Above: Dome of St. Mary's Church.

Below: Thresherman's Show

Bottom: Western Development Museum


The vibrant multi-cultural community that is Yorkton today has its roots in the York Farmers' Colonization Company. In 1882 this Ontario company sent an advance party west to develop a townsite. The following spring the first settlers arrived to homestead in the area, and called the settlement York Colony.

This original site was two miles north of the city's present location. The arrival of the railway in 1889 dictated that the settlement should move to the rail line. Today a monument on Highway 9 North marks the original site.

With the arrival of the railway, Yorkton began to prosper. Not only did the weekly train service bring much needed supplies, it also brought more settlers from around the world. Those early homesteaders brought their skills, their determination and their culture.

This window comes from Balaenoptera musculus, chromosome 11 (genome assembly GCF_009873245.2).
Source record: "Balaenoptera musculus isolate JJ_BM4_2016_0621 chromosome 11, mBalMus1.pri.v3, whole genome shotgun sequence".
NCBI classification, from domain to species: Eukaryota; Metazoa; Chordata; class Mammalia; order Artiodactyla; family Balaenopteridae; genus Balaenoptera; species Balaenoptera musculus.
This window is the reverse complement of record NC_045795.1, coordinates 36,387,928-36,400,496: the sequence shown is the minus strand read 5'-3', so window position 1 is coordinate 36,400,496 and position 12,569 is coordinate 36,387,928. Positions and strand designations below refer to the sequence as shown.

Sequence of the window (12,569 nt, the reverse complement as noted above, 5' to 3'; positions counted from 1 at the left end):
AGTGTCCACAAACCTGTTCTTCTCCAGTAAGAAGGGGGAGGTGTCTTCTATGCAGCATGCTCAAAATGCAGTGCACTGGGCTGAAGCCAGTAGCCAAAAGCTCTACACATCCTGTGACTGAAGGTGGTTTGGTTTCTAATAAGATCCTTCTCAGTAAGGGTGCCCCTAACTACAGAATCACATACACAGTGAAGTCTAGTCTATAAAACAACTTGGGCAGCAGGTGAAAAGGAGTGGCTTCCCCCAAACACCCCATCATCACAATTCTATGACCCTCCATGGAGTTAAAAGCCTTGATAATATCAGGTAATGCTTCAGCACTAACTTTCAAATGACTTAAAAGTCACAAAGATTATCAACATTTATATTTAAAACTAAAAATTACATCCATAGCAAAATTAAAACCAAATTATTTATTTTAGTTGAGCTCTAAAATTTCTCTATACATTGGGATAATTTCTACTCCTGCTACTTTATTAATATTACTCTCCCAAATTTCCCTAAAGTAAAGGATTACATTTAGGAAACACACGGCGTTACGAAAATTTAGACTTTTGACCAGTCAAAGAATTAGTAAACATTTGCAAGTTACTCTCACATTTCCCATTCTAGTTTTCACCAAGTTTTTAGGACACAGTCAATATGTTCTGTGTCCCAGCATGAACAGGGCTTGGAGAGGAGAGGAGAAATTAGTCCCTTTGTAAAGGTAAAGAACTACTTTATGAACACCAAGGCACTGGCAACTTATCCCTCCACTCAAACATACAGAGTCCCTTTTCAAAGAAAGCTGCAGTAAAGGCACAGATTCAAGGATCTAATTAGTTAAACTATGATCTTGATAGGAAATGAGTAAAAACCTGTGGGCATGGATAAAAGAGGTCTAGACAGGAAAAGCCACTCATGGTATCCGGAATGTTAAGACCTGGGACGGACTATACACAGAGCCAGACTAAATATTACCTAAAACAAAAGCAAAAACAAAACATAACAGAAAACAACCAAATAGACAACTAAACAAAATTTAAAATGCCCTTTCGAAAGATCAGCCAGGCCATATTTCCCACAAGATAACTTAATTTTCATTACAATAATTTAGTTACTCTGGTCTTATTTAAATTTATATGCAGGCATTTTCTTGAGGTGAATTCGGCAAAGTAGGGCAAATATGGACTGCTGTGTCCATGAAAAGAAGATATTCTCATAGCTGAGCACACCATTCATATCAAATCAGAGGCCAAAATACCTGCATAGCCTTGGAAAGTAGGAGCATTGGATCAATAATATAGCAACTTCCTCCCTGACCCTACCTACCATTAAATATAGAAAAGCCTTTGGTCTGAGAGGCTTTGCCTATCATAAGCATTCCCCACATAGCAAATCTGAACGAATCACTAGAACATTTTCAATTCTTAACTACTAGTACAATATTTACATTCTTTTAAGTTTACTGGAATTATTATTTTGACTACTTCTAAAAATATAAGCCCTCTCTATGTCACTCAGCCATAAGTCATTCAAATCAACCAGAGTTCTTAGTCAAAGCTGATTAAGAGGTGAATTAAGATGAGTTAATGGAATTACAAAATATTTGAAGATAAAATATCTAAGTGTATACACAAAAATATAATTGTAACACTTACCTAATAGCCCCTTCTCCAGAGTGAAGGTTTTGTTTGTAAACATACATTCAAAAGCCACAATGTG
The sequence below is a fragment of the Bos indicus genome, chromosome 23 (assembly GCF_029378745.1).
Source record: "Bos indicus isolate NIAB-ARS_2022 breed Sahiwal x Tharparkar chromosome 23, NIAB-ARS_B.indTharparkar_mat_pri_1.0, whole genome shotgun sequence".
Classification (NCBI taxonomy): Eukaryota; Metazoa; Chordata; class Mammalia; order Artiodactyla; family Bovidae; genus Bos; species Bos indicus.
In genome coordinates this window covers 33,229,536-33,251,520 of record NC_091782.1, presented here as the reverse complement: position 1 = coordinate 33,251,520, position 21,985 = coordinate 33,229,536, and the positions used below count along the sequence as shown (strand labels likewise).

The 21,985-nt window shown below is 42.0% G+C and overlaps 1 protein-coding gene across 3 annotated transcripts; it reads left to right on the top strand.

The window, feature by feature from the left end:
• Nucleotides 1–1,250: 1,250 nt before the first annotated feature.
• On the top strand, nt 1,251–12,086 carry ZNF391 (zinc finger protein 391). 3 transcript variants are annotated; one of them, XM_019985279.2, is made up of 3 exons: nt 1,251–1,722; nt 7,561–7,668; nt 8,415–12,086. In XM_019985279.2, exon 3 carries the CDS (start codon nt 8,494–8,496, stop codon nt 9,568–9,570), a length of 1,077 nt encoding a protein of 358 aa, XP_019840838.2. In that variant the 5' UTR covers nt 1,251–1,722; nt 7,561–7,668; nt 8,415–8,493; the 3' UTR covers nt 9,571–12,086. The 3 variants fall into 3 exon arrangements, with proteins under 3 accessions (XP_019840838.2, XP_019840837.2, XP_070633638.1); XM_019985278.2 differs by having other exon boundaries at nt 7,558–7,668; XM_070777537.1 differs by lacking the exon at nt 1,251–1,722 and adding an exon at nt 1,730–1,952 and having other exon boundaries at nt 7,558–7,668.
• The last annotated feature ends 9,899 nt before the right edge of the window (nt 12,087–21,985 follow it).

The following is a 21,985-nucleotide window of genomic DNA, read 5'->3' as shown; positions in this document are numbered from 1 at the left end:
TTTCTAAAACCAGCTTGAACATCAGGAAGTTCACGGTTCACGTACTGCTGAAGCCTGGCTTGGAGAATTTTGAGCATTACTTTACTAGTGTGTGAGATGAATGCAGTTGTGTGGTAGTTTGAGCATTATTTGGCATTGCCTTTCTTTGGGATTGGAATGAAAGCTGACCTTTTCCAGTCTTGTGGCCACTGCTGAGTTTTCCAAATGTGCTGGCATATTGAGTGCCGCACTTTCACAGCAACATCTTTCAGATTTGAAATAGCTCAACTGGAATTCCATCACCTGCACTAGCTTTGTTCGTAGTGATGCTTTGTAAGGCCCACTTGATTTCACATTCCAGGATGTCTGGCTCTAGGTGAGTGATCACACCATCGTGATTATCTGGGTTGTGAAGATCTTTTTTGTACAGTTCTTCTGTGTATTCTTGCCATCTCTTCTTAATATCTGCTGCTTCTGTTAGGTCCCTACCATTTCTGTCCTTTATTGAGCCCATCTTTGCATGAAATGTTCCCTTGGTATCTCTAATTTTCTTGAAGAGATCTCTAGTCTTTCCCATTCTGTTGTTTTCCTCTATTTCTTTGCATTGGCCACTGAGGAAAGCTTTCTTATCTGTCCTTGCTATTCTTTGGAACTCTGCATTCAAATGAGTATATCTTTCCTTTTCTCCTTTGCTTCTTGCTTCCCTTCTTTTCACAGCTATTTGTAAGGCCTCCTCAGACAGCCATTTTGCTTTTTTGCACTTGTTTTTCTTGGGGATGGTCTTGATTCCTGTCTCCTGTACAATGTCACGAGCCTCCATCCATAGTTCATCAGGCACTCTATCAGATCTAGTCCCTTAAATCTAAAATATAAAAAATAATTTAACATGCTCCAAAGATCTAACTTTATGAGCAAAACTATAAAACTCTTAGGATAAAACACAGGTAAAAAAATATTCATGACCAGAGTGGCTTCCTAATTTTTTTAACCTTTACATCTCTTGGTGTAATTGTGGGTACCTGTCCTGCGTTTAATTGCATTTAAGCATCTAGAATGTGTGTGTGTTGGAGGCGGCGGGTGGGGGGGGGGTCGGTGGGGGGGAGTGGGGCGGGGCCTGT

Modern day Yorkton is a unique mix of all those attributes. Hospitality, a hallmark of the early days, is a prized heritage. 

City Cemetery Walking Tour

The cemetery walking tour book contains the stories of 28 pioneers and spouses buried in the city cemetery. Take a self-guided walking tour of the city cemetery at the corner of King Street and Highway 9, assisted by book prepared as a Year 2000 project by Yorkton Municipal Heritage Advisory Commission.

The tour will take up to one and a half hours, during which time you will meet many of the city's early pioneers and some contemporary figures, all interesting and all colourful.

The walking tour path is indicated by coloured flags, and flags also mark the grave sites of those included in the book.